Q1. Could you do a short introduction about yourself and what you do?
I was the youngest of 3 siblings and my dad was the sole breadwinner as a taxi driver for over 30 years, so I quickly learnt the importance of money and started working odd jobs since I was 15. I majored in Electrical Engineering in NUS, but ended up working for Merrill Lynch after graduation.
I soon realised that banking was not really for me, and I made a switch to become a sports trader with Singapore Pools and have been managing the odds for the sports gaming business since 2011.
I have been trying a little entrepreneurship since 2009 by selling stationery on Qoo10 (then known as gmarket) and also F&B. I got lucky in 2013 when Lockdown Escape Game was founded and in 2014 for Coffeemin Time Cafe, so I now manage their various projects in Singapore, Malaysia and Indonesia.
Q2. What are some of the money saving tips that you live by?
Only buy what is needed. I believe in living a minimalist lifestyle, so it is not difficult to save money for me. However, money should be seen as a tool and spent wisely to generate returns, instead of having a mindset to just save the money for the sake of saving. Nobody made it rich just by saving money.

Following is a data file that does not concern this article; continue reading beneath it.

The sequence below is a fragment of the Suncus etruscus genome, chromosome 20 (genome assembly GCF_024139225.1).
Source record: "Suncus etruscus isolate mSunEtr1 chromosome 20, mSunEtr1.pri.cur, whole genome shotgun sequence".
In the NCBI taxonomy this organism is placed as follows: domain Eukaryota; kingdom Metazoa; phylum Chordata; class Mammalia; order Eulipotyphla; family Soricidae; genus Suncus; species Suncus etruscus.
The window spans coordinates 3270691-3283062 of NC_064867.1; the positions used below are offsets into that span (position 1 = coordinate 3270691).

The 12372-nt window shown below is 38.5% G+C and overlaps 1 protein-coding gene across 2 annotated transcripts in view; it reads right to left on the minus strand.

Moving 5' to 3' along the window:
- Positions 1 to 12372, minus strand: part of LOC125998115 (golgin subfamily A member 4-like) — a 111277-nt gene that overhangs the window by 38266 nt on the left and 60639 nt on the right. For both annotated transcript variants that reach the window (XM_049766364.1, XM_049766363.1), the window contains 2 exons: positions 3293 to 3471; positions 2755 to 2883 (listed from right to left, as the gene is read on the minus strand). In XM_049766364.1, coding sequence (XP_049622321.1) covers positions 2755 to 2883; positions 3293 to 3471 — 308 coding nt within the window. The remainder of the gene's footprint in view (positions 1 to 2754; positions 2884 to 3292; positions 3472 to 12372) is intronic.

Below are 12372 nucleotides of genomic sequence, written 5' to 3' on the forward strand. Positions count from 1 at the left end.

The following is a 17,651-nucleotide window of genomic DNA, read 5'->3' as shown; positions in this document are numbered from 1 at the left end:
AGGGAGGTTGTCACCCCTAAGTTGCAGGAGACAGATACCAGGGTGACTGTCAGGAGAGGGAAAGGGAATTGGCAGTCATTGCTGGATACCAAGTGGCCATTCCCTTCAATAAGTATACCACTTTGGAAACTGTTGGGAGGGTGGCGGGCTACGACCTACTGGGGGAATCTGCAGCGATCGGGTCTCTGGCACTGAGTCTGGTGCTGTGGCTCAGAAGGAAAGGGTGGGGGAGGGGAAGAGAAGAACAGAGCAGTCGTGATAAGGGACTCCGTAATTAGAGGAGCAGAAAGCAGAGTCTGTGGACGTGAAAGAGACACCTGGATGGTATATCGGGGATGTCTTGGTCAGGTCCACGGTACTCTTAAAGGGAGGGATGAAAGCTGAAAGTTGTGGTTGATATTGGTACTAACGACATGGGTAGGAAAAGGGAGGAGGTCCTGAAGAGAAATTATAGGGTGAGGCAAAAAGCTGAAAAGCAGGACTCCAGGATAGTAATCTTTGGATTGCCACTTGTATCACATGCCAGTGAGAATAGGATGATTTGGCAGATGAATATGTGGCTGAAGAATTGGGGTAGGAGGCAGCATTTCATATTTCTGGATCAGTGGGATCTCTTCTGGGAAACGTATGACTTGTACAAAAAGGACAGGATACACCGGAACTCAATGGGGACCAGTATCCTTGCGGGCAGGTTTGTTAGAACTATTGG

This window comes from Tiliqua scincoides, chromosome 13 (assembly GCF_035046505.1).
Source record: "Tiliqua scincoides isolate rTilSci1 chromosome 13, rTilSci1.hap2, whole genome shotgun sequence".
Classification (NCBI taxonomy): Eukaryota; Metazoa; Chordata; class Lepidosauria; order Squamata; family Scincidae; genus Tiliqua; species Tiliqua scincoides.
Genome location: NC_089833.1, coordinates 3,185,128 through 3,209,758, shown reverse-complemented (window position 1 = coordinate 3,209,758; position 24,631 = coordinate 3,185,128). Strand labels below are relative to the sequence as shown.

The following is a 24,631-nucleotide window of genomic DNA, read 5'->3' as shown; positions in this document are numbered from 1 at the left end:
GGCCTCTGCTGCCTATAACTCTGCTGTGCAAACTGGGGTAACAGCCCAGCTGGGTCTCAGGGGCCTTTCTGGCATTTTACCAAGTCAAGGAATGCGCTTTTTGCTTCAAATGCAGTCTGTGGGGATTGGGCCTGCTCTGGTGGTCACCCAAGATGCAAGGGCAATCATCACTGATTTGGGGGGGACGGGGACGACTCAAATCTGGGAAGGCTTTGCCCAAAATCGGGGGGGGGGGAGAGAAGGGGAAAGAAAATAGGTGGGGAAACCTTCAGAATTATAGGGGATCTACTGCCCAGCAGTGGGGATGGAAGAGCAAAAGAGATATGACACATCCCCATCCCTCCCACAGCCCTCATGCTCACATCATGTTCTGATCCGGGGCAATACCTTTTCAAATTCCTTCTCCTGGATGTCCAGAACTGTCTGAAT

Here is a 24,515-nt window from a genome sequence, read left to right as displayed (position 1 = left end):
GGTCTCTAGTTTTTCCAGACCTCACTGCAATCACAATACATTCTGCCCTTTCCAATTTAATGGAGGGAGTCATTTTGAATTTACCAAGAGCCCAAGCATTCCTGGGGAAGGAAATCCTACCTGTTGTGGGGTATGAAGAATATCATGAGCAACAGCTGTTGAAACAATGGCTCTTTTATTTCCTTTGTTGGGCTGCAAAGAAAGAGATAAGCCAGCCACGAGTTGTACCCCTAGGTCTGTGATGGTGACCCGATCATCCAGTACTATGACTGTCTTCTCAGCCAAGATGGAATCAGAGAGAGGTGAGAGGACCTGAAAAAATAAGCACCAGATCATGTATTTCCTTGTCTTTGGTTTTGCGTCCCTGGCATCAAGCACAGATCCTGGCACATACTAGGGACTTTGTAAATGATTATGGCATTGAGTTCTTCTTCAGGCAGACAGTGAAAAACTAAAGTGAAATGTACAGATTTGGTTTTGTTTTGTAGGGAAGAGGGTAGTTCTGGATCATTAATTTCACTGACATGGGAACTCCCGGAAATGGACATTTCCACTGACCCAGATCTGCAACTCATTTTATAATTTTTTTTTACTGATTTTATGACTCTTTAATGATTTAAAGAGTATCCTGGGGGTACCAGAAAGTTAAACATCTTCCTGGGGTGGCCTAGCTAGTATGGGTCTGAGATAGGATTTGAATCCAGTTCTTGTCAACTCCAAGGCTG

Q3. Being an entrepreneur, what is the toughest part in managing your finance in your job?
It is not difficult to manage the finance. Think big from the beginning by laying out clear and objective rules to run the small business like a big corporate company. Proper accounting and integrity is the best way to managing the company’s finance. This makes it easier to get in new investors as it represents the maturity of the management. Never mix personal expenses with the company as it sets a bad example to the team and investors.
Q4. Any tips for the aspiring entrepreneurs out there?
It is important to have a higher goal or motivation before starting a business. Not every business will see success in first few months or years, so it can be demoralising if the only motivation is to make a lot of money. Most people do not realise that entrepreneurs also work a lot harder and longer than an employee, so be prepared to work 80 hours a week for many years in exchange for a possibility to work 8 hours a week in the future.